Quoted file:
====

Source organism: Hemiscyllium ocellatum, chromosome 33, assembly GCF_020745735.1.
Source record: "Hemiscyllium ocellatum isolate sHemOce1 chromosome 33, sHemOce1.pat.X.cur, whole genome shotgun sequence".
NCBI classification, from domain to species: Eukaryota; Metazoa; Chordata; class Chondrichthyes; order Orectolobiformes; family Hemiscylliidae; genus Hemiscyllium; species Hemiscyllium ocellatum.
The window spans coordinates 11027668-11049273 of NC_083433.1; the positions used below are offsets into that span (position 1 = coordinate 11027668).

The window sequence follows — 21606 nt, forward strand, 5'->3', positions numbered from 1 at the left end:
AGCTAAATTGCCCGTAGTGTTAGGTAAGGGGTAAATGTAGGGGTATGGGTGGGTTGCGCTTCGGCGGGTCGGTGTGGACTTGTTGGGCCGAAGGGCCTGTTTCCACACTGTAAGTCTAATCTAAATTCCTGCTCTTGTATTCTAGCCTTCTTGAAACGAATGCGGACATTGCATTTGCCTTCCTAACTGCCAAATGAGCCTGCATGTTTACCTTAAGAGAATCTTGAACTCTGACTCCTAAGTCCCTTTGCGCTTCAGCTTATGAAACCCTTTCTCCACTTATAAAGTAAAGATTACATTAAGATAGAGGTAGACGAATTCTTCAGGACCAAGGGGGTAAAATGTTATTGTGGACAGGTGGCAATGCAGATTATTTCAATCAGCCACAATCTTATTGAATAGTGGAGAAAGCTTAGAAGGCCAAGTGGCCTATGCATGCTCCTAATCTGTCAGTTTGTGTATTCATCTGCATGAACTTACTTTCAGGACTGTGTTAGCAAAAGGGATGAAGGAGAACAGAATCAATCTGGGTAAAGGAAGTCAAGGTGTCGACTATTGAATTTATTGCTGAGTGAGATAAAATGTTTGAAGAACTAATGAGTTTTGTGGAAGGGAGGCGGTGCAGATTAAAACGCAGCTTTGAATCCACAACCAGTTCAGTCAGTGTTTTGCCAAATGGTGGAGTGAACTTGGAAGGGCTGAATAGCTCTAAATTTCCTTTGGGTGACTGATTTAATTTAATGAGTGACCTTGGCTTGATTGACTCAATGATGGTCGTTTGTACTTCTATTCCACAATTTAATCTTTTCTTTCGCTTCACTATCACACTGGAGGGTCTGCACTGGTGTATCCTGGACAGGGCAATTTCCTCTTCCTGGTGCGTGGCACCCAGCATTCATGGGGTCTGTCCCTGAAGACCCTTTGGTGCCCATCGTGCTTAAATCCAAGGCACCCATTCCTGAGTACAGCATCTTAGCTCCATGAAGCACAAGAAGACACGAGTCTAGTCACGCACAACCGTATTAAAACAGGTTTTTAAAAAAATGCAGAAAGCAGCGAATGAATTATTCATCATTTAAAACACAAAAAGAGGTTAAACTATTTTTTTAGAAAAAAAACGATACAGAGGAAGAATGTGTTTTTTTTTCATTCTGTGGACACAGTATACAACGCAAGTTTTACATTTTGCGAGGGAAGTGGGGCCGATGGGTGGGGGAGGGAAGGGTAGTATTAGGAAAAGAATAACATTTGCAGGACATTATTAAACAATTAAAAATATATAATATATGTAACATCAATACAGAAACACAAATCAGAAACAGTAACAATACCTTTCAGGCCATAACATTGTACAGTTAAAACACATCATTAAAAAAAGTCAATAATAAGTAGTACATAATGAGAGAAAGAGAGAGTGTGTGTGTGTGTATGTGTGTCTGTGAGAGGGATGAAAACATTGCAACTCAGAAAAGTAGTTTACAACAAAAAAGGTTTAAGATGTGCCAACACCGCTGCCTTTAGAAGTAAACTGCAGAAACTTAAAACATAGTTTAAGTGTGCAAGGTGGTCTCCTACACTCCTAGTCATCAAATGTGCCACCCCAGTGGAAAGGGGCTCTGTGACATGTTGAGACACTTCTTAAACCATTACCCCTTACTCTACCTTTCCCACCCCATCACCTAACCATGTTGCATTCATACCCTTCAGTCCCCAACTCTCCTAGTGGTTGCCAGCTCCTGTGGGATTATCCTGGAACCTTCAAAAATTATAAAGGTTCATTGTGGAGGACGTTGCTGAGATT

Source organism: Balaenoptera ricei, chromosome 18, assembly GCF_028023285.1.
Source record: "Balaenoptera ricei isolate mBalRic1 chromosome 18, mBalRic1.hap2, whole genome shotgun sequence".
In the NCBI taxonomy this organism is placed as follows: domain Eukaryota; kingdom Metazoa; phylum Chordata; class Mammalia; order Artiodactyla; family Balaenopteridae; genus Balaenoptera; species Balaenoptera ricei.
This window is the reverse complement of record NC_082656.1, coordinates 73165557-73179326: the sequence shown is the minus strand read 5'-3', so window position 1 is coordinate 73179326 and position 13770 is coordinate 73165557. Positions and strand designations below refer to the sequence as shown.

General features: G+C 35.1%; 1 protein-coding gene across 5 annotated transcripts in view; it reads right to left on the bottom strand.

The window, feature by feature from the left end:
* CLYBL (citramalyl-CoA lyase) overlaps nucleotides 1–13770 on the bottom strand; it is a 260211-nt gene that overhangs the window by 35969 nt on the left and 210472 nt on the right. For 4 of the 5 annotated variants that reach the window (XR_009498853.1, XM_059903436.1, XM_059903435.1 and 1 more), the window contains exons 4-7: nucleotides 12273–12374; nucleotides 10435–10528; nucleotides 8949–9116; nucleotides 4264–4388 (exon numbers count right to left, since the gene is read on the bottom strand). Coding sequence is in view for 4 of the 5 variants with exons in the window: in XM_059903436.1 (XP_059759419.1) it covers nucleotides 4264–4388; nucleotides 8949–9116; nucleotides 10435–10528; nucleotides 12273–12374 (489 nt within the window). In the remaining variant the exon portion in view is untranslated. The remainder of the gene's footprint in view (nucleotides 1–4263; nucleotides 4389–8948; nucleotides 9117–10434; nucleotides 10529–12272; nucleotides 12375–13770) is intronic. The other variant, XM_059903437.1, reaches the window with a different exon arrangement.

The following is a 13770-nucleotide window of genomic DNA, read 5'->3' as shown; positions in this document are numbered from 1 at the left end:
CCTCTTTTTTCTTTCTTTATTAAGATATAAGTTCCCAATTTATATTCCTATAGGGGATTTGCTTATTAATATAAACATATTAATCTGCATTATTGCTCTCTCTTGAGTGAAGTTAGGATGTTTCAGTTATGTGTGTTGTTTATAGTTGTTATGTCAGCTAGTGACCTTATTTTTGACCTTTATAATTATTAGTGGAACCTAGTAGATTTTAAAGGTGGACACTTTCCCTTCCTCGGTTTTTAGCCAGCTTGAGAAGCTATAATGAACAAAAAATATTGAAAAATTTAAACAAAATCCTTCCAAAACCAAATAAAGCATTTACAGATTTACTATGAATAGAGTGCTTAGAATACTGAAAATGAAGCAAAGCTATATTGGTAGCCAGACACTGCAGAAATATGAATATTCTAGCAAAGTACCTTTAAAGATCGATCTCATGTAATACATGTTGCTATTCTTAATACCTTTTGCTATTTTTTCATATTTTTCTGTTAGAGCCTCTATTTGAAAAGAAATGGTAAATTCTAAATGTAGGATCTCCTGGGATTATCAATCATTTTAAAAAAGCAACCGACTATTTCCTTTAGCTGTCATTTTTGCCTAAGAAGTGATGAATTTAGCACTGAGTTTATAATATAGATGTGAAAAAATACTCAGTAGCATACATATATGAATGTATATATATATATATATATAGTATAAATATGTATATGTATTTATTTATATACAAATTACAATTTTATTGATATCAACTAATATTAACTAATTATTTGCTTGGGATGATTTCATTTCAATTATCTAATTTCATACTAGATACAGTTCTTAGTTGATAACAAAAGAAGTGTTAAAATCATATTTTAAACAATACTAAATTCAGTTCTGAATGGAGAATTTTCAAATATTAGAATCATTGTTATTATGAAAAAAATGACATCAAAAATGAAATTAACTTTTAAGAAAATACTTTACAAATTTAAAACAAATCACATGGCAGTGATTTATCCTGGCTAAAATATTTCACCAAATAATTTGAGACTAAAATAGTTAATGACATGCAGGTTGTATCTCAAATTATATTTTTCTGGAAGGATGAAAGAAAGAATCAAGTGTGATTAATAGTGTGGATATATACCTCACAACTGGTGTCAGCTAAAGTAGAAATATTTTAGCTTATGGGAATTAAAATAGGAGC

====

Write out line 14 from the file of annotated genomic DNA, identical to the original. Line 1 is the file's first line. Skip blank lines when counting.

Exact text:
The following is a 13770-nucleotide window of genomic DNA, read 5'->3' as shown; positions in this document are numbered from 1 at the left end: